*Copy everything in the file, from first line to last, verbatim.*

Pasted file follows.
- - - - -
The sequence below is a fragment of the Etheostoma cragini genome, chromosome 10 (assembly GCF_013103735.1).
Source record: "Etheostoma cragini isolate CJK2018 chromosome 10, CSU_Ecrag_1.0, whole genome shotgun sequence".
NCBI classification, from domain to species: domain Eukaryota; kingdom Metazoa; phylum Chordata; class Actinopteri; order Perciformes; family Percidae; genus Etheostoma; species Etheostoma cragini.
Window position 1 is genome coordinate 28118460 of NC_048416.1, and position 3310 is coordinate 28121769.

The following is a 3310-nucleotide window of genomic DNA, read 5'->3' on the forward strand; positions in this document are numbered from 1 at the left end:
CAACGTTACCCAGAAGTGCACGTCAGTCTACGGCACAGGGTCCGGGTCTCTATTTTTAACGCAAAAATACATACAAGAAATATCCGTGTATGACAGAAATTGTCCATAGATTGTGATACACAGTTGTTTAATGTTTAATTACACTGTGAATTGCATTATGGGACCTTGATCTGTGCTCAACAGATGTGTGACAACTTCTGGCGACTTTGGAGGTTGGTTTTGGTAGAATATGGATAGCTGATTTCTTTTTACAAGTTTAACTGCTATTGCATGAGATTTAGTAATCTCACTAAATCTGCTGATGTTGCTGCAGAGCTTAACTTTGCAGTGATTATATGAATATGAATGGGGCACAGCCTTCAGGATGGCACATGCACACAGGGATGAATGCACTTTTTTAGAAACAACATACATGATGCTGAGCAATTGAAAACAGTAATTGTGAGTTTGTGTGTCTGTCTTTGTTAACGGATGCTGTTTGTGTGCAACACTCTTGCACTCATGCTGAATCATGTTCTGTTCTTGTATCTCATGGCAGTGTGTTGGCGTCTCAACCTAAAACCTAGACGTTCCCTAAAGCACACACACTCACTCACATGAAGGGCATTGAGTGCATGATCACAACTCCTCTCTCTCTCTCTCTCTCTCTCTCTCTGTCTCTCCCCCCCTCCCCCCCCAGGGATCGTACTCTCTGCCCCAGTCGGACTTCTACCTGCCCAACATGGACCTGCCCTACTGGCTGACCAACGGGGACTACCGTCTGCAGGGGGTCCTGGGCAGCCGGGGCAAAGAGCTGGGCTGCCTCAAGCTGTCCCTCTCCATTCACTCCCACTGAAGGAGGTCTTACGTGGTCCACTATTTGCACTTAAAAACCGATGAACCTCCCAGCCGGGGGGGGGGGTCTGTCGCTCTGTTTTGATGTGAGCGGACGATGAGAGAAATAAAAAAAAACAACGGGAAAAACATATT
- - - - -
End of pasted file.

The sequence below is a fragment of the Etheostoma cragini genome, chromosome 10 (assembly GCF_013103735.1).
Source record: "Etheostoma cragini isolate CJK2018 chromosome 10, CSU_Ecrag_1.0, whole genome shotgun sequence".
NCBI classification, from domain to species: domain Eukaryota; kingdom Metazoa; phylum Chordata; class Actinopteri; order Perciformes; family Percidae; genus Etheostoma; species Etheostoma cragini.
Window position 1 is genome coordinate 28118460 of NC_048416.1, and position 3310 is coordinate 28121769.

The following is a 3310-nucleotide window of genomic DNA, read 5'->3' on the forward strand; positions in this document are numbered from 1 at the left end:
CAACGTTACCCAGAAGTGCACGTCAGTCTACGGCACAGGGTCCGGGTCTCTATTTTTAACGCAAAAATACATACAAGAAATATCCGTGTATGACAGAAATTGTCCATAGATTGTGATACACAGTTGTTTAATGTTTAATTACACTGTGAATTGCATTATGGGACCTTGATCTGTGCTCAACAGATGTGTGACAACTTCTGGCGACTTTGGAGGTTGGTTTTGGTAGAATATGGATAGCTGATTTCTTTTTACAAGTTTAACTGCTATTGCATGAGATTTAGTAATCTCACTAAATCTGCTGATGTTGCTGCAGAGCTTAACTTTGCAGTGATTATATGAATATGAATGGGGCACAGCCTTCAGGATGGCACATGCACACAGGGATGAATGCACTTTTTTAGAAACAACATACATGATGCTGAGCAATTGAAAACAGTAATTGTGAGTTTGTGTGTCTGTCTTTGTTAACGGATGCTGTTTGTGTGCAACACTCTTGCACTCATGCTGAATCATGTTCTGTTCTTGTATCTCATGGCAGTGTGTTGGCGTCTCAACCTAAAACCTAGACGTTCCCTAAAGCACACACACTCACTCACATGAAGGGCATTGAGTGCATGATCACAACTCCTCTCTCTCTCTCTCTCTCTCTCTCTCTGTCTCTCCCCCCCTCCCCCCCCAGGGATCGTACTCTCTGCCCCAGTCGGACTTCTACCTGCCCAACATGGACCTGCCCTACTGGCTGACCAACGGGGACTACCGTCTGCAGGGGGTCCTGGGCAGCCGGGGCAAAGAGCTGGGCTGCCTCAAGCTGTCCCTCTCCATTCACTCCCACTGAAGGAGGTCTTACGTGGTCCACTATTTGCACTTAAAAACCGATGAACCTCCCAGCCGGGGGGGGGGGTCTGTCGCTCTGTTTTGATGTGAGCGGACGATGAGAGAAATAAAAAAAAACAACGGGAAAAACATATT